Moreover, it is associated with Gilgamesh, the King of Ur, who abused his power and his people. The people prayed to the goddess Ishtar (see also, The Empress) and she sent Enkidu to teach Gilgamesh to be human. The two of them bonded, and fought monsters. Unfortunately, they overreached themselves, and Enkidu died.

In the myth, Gilgamesh is horrified by the death of Enkidu and goes on a quest to defeat death. He fails, but in the process, he learns what he needs to become a good king. Here, strength is symbolized as mastering the challenges presented.

Additionally, this card is associated with the suit of Wands. Fire, a generative masculine force, is leavened somewhat by the fact that it is dominated by a feminine figure.

Strength is associated through the cross sum (the sum of the digits) with The Star. The Star is often interpreted as paradoxical and a bad omen. While the comet is associated with foretelling the birth of kings, the Star signaled to Dante that he had found his way out of the Underworld.

The Lion in the standard card represents the Sun, making Strength a solar hero, much like Hercules or Herakles, with whom lions are associated.

Because it is usually the eighth card, it is associated with Arachne. Arachne challenged Athena to a weaving contest and was victorious. Then, Athena transformed Arachne into the eight-armed spider, to punish her for the victory. (In some versions, Arachne was not turned into a spider immediately, as Athena was able to accept defeat. However, when Arachne began bragging to everyone around her that she had defeated Athena, the goddess turned her into a spider - punishing her not for her victory, but for her [excessive] pride.) The danger of challenging the mysteries is that we may be destroyed or transformed by them.

Eight is also associated with the Great Goddess because it takes eight years for Venus and Earth to sync up against the zodiac.

When Strength appears in a throw, it may be a signal that The Querent is facing a challenge that requires a strong response, rather than brute force. Occasionally, strength comes by diverting forces, diverting rivers, or fighting on a new battleground. It is a sign that the Querent has left home and needs to start drawing on all of his or her resources to meet the challenges of the exterior world.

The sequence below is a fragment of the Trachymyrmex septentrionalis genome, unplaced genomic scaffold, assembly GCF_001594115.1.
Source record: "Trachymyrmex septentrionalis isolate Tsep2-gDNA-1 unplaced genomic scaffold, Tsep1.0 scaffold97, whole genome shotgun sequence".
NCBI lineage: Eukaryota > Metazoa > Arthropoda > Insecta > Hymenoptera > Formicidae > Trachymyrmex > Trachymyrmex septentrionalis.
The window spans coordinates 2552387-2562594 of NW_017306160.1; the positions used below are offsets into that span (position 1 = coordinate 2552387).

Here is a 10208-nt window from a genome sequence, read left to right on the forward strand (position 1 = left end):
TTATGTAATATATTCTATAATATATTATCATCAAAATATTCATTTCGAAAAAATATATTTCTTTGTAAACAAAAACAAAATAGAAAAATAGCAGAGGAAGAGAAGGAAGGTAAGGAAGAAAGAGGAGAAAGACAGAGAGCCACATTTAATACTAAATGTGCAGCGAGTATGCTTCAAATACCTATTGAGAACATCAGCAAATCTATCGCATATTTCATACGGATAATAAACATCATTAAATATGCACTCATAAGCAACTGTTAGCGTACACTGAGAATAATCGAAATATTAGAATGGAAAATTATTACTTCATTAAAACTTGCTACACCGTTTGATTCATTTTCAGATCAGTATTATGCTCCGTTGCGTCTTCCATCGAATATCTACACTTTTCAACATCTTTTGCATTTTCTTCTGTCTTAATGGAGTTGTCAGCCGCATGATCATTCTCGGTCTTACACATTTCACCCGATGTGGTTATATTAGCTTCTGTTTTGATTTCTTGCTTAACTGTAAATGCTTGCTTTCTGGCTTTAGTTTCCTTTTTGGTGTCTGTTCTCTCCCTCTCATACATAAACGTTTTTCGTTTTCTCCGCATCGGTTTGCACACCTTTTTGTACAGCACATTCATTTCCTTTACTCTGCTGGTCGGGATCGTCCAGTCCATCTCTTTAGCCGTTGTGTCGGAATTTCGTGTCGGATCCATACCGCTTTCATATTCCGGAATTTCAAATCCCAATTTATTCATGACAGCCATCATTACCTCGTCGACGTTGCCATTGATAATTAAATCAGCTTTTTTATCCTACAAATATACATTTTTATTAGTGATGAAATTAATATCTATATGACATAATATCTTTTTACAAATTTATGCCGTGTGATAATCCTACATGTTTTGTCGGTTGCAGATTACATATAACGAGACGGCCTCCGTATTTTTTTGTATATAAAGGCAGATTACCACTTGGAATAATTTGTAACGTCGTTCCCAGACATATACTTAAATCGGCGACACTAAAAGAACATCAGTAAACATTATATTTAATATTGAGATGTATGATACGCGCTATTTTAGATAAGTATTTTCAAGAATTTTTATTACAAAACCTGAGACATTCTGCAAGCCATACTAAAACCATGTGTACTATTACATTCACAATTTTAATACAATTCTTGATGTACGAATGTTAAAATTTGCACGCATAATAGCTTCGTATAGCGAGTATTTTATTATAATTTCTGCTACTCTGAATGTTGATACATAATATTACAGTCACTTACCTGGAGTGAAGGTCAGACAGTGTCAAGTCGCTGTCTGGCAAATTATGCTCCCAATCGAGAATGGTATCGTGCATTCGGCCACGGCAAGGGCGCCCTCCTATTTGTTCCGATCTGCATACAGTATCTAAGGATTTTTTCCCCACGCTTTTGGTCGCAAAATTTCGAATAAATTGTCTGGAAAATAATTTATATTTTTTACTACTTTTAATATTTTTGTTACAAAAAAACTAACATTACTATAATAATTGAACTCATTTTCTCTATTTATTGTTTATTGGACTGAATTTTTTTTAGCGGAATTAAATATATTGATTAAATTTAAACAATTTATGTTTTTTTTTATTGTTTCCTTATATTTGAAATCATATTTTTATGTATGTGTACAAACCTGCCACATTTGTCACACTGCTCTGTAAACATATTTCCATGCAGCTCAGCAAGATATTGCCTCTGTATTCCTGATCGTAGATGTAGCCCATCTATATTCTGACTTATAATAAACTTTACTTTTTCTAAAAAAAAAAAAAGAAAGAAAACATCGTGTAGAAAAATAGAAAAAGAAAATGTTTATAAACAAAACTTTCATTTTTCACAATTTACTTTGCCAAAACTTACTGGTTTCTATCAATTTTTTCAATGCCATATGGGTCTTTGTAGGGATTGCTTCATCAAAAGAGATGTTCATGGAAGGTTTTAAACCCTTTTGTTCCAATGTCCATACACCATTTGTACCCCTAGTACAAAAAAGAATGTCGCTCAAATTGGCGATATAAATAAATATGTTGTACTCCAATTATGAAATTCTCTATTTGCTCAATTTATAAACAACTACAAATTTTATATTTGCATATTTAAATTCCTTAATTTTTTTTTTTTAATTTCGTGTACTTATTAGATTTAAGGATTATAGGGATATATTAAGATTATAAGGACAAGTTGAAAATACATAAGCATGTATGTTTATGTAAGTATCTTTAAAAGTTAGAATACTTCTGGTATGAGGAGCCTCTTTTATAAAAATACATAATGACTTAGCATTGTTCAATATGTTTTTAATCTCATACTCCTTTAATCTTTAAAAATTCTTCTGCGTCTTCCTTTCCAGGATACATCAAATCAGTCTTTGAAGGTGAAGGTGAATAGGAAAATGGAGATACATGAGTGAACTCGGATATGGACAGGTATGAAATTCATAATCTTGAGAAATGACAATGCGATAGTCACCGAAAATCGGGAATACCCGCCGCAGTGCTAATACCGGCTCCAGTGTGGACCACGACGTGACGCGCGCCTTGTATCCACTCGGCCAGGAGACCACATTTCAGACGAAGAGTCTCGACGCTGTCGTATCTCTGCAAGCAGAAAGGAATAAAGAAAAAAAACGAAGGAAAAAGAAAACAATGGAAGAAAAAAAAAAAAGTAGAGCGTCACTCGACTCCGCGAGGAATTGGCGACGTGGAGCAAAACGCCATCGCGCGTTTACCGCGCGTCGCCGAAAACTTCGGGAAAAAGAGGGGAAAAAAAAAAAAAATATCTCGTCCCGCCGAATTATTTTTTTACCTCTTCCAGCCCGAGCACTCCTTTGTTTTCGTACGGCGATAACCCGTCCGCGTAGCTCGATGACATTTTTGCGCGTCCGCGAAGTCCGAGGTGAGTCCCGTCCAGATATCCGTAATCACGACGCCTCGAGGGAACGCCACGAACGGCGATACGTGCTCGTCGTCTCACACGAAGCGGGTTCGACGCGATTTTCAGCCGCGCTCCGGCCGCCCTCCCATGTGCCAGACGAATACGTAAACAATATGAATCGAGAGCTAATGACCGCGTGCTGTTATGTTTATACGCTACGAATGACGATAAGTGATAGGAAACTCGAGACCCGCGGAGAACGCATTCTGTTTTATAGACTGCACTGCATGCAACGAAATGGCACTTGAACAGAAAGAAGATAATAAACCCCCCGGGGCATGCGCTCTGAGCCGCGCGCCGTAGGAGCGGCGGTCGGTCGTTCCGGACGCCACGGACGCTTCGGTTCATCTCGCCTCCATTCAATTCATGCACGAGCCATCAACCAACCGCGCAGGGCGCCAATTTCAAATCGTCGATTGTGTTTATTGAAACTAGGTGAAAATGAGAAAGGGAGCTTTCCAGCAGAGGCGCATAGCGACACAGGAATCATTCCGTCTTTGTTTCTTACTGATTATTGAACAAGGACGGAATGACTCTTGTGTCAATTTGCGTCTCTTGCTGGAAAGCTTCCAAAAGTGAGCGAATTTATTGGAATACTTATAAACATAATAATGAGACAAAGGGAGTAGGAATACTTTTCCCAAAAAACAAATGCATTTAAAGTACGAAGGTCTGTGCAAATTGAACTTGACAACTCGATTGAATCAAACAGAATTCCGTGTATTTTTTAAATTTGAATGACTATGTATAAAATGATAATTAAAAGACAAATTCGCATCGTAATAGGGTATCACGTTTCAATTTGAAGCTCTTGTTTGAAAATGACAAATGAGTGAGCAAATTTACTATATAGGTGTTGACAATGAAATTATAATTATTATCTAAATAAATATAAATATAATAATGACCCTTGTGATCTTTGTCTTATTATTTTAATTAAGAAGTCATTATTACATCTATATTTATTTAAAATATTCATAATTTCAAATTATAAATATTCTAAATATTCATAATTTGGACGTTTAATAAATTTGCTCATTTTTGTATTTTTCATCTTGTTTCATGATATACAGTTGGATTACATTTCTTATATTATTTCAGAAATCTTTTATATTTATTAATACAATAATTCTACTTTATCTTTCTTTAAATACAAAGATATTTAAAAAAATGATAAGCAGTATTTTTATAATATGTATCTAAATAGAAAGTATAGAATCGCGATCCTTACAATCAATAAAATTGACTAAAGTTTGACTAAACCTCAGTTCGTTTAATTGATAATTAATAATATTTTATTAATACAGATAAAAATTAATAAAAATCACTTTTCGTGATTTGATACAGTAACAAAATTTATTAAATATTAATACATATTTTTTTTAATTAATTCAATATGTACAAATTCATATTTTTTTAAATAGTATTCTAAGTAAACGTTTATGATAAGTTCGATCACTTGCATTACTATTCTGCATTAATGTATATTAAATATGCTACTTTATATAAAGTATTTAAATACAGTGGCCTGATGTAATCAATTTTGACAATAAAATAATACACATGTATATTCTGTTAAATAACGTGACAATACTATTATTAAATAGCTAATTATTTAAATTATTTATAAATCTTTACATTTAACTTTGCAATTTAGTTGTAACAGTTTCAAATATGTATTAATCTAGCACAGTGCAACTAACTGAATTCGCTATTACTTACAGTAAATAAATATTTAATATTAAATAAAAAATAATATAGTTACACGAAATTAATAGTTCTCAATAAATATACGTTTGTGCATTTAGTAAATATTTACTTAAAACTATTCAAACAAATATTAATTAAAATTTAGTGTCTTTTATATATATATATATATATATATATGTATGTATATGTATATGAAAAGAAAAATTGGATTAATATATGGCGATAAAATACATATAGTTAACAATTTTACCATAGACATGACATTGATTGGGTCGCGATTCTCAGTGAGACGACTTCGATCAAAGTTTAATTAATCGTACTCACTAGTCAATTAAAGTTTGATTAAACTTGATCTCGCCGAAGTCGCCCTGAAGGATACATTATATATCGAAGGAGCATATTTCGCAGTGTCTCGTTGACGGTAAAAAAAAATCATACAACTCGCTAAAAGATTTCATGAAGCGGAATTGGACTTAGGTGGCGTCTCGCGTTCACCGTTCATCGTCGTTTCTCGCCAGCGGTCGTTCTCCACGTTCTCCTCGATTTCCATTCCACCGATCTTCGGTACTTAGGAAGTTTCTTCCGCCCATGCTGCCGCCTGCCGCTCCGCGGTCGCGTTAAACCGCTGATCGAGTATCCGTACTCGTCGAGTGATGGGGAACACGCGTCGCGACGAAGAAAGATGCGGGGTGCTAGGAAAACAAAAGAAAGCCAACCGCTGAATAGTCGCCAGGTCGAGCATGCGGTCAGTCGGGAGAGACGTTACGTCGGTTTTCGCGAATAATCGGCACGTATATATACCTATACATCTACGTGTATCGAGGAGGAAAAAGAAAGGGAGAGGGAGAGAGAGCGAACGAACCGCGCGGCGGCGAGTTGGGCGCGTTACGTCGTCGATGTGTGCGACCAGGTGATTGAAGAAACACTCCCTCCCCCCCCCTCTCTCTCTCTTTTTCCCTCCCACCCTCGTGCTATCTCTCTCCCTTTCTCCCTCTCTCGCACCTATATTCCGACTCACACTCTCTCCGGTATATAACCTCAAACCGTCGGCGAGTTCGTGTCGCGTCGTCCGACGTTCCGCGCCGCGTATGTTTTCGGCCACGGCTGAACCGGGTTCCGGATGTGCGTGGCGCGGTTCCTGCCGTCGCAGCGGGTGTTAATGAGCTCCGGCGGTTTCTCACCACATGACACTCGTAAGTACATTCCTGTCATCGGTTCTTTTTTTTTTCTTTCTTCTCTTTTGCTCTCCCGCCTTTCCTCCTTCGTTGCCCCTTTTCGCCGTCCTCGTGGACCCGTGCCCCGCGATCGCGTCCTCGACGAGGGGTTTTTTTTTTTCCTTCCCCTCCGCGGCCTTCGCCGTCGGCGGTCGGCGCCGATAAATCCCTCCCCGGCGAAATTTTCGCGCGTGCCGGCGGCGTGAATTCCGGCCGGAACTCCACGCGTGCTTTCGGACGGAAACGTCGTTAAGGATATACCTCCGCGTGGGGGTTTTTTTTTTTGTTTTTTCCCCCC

The danger of Strength is that it can work against the Querent.

Numbering

Strength is traditionally the eleventh card and Justice the eighth, but the influential Rider-Waite-Smith deck switched the position of these two cards in order to make them a better fit with the astrological correspondences worked out by the Hermetic Order of the Golden Dawn, under which the eighth card is associated with Leo and the eleventh with Libra. Today many decks use this numbering, particularly in the English-speaking world. Both placements are considered valid.

Alternative decks

  • In the Vikings Tarot this card shows Thor trying to lift the Midgard Serpent, which he had been deceived into thinking was just a giant cat.
  • In the X/1999 Tarot version made by CLAMP, The Strength is Yuzuriha Nekoi and her Inugami, Inuki.

In popular culture

  • In Persona 3 Yuko (The Team Manager) is the social link for the Strength Arcana, Koromaru the dog member of SEES also. Strength Arcana includes such as Valkyrie and Siegfried.
  • In Persona 4 Kou and Daiuske (The Sports Athletes) is the social link for the Strength Arcana.
  • In Saint Seiya Episode G series, Aioria of Leo is depicted as The Strength in the tarot cards version of the manga.

References

  1. ^ Garen, Nancy (1989). Tarot Made Easy. New York: Fireside, 91-94. ISBN 978-0671670870.

External links